What if a Laid Off Worker Refuses to Return to Work under the PPP? 

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May 5, 2020
Carlos Arévalo
SmithAmundsen Labor & Employment Alert

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A couple of weeks ago, we examined two general factors that the Treasury will be examining to determine PPP loan forgiveness, namely whether at least 75% of the borrowed funds have been spent on “payroll costs” and whether employers maintained the same headcount and salary levels for full-time equivalent (FTE) employees.

On Sunday May 3rd, the Treasury issued additional guidance regarding the impact of layoffs on the headcount calculation for purposes of loan forgiveness. Specifically, FAQ #40 asked whether a borrower’s PPP loan forgiveness amount would be reduced if the borrower laid off an employee, subsequently offered to rehire the same employee, but the employee declined the offer. The Treasury’s answer reads in part as follows:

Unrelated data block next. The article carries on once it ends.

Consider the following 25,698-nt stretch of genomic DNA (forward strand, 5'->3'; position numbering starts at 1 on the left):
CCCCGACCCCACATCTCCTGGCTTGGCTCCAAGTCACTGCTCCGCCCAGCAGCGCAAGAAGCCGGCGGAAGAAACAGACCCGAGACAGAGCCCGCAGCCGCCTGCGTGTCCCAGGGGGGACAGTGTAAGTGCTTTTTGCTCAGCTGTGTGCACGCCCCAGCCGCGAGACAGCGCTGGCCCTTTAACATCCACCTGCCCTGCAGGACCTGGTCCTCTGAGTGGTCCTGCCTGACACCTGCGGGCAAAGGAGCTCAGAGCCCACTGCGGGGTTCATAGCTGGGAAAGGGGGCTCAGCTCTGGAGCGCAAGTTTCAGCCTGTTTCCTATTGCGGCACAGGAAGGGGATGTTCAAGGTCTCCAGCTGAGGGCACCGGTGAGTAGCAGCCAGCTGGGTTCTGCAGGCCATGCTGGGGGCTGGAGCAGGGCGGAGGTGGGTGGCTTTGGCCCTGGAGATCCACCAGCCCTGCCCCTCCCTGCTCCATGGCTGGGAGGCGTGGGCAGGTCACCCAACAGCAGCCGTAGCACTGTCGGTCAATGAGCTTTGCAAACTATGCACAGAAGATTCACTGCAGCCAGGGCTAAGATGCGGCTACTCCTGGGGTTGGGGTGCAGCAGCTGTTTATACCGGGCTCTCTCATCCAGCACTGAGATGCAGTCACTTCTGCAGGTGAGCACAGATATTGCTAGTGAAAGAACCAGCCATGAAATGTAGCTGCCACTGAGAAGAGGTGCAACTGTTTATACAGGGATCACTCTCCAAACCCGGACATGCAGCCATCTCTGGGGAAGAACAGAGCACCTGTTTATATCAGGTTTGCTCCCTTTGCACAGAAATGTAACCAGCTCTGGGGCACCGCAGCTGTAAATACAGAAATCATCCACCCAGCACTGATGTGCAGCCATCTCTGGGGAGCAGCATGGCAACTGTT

…SBA and Treasury intend to issue an interim final rule excluding laid-off employees whom the borrower offered to rehire (for the same salary/wages and same number of hours) from the CARES Act’s loan forgiveness reduction calculation. The interim final rule will specify that, to qualify for this exception, the borrower must have made a good faith, written offer of rehire, and the employee’s rejection of that offer must be documented by the borrower. Employees and employers should be aware that employees who reject offers of re-employment may forfeit eligibility for continued unemployment compensation.

Based on the Treasury’s answer, there should be no adverse impact on a business “headcount” for purposes of loan forgiveness even where the business initially laid off a worker, but then extended the worker a WRITTEN offer to return and the worker rejected the offer. However, the business should keep a record of the worker’s rejection of the offer just like other PPP loan related documentation, i.e. payroll tax filings, cancelled checks, payment receipts, etc.

It should also be noted that, while not required, the written offer should include a statement that if the worker chooses not to return to work after the offer is made, doing so may, under some circumstances, be deemed a voluntary resignation potentially disqualifying the worker from continued unemployment benefits.   

NOTE:  This is general information and should not be construed as legal advice.  New guidance is continually being published. This information is only current through May 3, 2020.